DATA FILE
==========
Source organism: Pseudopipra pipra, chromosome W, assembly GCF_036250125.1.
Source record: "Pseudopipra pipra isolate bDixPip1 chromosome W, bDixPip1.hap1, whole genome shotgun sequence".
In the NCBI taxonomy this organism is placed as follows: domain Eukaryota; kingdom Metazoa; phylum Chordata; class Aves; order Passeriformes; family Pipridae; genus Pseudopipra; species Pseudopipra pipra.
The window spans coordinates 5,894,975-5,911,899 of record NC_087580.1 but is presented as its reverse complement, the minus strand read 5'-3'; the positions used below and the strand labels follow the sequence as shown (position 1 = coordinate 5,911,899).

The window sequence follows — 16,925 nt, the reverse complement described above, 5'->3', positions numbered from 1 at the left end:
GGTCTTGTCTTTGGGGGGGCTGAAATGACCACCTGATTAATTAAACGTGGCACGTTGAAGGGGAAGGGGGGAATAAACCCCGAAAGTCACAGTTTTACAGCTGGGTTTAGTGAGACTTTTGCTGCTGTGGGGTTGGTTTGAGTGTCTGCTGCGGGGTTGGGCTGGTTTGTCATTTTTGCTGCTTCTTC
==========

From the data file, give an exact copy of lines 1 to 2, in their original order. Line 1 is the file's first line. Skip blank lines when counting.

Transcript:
Source organism: Pseudopipra pipra, chromosome W, assembly GCF_036250125.1.
Source record: "Pseudopipra pipra isolate bDixPip1 chromosome W, bDixPip1.hap1, whole genome shotgun sequence".